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3D Printing

Colleges Pitch in to 3D Print Medical Gear

Colleges all over the country are helping out COVID-19 response efforts by producing health equipment with their 3D printers, including face shields and respirator masks.

Tennessee's Governor, Bill Lee, enlisted colleges and universities in his state to use their 3D printing capacity to create face shields. The facilities will produce a combined 1,500 to 2,000 shields, which will be collected and distributed at Austin Peay State University. A student at Austin Peay came up with the prototype, which was reviewed and approved by health professionals. From there, the design "was sent all over the state to various universities to start printing," said Mike Wilson, director of the university's GIS Center.

The face shields have three parts: a 3D-printed shield frame, an acetate face shield and an elastic band. Ten universities and technical colleges across the state are printing the frames and sending them to Austin Peay, where the GIS Center will pair them with the acetate shields and elastic bands for packaging. The packages will include 20 acetate shields for each unit, to allow medical workers to replace their shields after each patient.

Wilson said he hopes to be able to ship a thousand face shields with 20,000 replaceable acetate shields this week. Each shield frame takes about two hours to print, and each acetate shield takes a minute or two to cut.

The same center is also trying to figure out a way to build filtering face masks. The hold-up there is that it hasn't found a "viable filter material" that's safe enough for medical work. "We're trying to come up with a mask that acts like an N95 (respirator) mask," said Wilson.

A version of the N95 respirator mask prototypes being printed at Concordia University Wisconsin

A version of the N95 respirator mask prototypes being printed at Concordia University Wisconsin. Source: Concordia University Wisconsin

"They Need the Masks Now"

That isn't stopping Concordia University Wisconsin, where the campus makerspace is printing N95 respirator masks 24 hours a day on its 30 machines. These are being classified as "prototypes" at this point, since what the makerspace has come up with isn't certified by the National Institute of Occupational Safety and Health. That's no deterrent.

"We're hearing from the medical community that they need the masks, and they need them now," said Dan Sem, dean of Concordia's Batterman School of Business, said in an article about the project. "Our goal is to get these N95 prototypes produced and delivered as quickly as possible to keep the medical professionals using them as safe as possible. The internal experts at the health care institutions are aware of the certification limitation and are doing their own assessments, but they need the masks now."

The university has also enlisted local companies and community members with their own 3D printing resources to join in the effort by registering their printing capacity.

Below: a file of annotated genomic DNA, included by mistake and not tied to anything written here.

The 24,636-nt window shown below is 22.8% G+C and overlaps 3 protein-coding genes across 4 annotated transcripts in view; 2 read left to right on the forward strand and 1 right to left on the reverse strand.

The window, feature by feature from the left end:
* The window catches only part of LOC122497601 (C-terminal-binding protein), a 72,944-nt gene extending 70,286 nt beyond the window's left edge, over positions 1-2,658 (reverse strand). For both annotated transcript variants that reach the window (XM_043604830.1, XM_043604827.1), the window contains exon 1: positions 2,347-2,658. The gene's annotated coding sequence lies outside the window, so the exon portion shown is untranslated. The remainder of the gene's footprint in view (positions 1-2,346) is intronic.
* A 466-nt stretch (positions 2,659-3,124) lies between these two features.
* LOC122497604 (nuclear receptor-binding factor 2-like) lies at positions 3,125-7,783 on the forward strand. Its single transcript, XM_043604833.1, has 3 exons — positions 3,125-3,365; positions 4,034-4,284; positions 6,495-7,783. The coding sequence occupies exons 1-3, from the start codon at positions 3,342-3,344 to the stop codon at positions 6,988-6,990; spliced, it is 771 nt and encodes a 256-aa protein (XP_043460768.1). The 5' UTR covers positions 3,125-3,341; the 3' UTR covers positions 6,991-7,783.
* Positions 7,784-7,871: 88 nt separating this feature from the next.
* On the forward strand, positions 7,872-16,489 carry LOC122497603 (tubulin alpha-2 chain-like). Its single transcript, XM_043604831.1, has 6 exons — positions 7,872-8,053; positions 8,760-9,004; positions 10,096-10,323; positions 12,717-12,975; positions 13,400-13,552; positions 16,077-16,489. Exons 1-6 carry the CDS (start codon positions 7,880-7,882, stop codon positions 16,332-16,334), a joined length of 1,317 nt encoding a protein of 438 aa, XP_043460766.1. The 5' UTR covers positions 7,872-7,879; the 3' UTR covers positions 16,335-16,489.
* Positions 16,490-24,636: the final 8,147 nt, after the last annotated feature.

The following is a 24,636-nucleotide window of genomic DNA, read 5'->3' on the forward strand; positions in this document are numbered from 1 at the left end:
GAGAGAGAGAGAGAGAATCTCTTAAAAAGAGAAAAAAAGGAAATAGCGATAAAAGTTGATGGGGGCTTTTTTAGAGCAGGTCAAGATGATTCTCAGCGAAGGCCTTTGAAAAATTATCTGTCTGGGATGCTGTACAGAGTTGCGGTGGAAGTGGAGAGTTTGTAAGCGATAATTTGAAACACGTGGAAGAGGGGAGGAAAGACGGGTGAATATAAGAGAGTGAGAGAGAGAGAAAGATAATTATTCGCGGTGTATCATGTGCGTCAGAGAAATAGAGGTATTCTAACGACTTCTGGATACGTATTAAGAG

Once the printing is done, the Milwaukee Police Department will rally their officers to volunteer to deliver the products to Children's Hospital and other health organizations in the area.

Cobbling Together Supplies

At New York's Stony Brook University, the school's makerspace and incubator, iCreate, is making face shields, which have been reviewed by the university hospital's personnel for medical compliance. The design includes replaceable parts so that workers can change them out, allowing for a more sanitized product, according to the institution.

iCreate Director David Ecker holds a face shield produced at the makerspace

iCreate Director David Ecker holds a face shield produced at the makerspace. Source: Stony Brook University

Startup wasn't easy, according to David Ecker, director of iCreate. "We didn't have all of the materials that we needed so we went to Home Depot and found some door insulation material," he explained in a university article. "That's what we're using for the forehead cushion. The plastic shield on the facemask is what you would typically use if you bound a folder for a presentation. It's clear plastic. We had to go to Jo-Ann Fabric and Craft store to get the elastic. We found other things we needed at Staples. So we're improvising here, but in the end, it's going to be an excellent, viable product for our medical professionals."

With the current supplies on hand, iCreate expects to be able to produce about 800 face shields, and the hopes to procure enough materials to produce another 5,000.

The university estimated that one 3D printer can produce one face shield in about four hours. Stony Brook has 20 machines that can be applied to this project at any given time, which means it can make 40 face shields a day.

"We are doing something positive to protect the health of the medical professionals that are helping the community," said Stony Brook's Charlie McMahon, interim senior vice president and enterprise CIO. "Being able to be a part of keeping our medical professionals safer is a really good feeling."

About the Author

Dian Schaffhauser is a former senior contributing editor for 1105 Media's education publications THE Journal, Campus Technology and Spaces4Learning.

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